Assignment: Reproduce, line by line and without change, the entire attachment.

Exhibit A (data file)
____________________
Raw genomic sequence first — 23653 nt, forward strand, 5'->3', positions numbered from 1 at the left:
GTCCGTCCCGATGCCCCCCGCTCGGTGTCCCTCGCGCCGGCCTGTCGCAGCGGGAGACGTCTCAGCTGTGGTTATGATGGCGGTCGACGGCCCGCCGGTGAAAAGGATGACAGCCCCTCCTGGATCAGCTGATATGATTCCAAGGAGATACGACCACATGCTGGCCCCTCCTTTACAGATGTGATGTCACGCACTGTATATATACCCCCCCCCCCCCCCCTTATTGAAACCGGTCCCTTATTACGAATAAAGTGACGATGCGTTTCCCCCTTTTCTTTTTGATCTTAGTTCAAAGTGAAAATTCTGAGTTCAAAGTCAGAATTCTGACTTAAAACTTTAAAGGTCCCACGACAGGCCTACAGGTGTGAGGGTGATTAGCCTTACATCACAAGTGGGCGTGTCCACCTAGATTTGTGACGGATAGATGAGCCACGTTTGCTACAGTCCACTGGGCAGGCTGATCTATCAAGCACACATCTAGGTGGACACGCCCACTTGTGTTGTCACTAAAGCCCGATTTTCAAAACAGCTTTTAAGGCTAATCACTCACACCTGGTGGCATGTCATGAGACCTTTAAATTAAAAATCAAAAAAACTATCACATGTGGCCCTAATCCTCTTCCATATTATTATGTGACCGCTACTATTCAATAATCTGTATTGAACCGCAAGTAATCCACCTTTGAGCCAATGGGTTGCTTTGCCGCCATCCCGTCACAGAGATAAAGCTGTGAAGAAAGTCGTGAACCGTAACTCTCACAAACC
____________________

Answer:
Raw genomic sequence first — 23653 nt, forward strand, 5'->3', positions numbered from 1 at the left:
GTCCGTCCCGATGCCCCCCGCTCGGTGTCCCTCGCGCCGGCCTGTCGCAGCGGGAGACGTCTCAGCTGTGGTTATGATGGCGGTCGACGGCCCGCCGGTGAAAAGGATGACAGCCCCTCCTGGATCAGCTGATATGATTCCAAGGAGATACGACCACATGCTGGCCCCTCCTTTACAGATGTGATGTCACGCACTGTATATATACCCCCCCCCCCCCCCCTTATTGAAACCGGTCCCTTATTACGAATAAAGTGACGATGCGTTTCCCCCTTTTCTTTTTGATCTTAGTTCAAAGTGAAAATTCTGAGTTCAAAGTCAGAATTCTGACTTAAAACTTTAAAGGTCCCACGACAGGCCTACAGGTGTGAGGGTGATTAGCCTTACATCACAAGTGGGCGTGTCCACCTAGATTTGTGACGGATAGATGAGCCACGTTTGCTACAGTCCACTGGGCAGGCTGATCTATCAAGCACACATCTAGGTGGACACGCCCACTTGTGTTGTCACTAAAGCCCGATTTTCAAAACAGCTTTTAAGGCTAATCACTCACACCTGGTGGCATGTCATGAGACCTTTAAATTAAAAATCAAAAAAACTATCACATGTGGCCCTAATCCTCTTCCATATTATTATGTGACCGCTACTATTCAATAATCTGTATTGAACCGCAAGTAATCCACCTTTGAGCCAATGGGTTGCTTTGCCGCCATCCCGTCACAGAGATAAAGCTGTGAAGAAAGTCGTGAACCGTAACTCTCACAAACC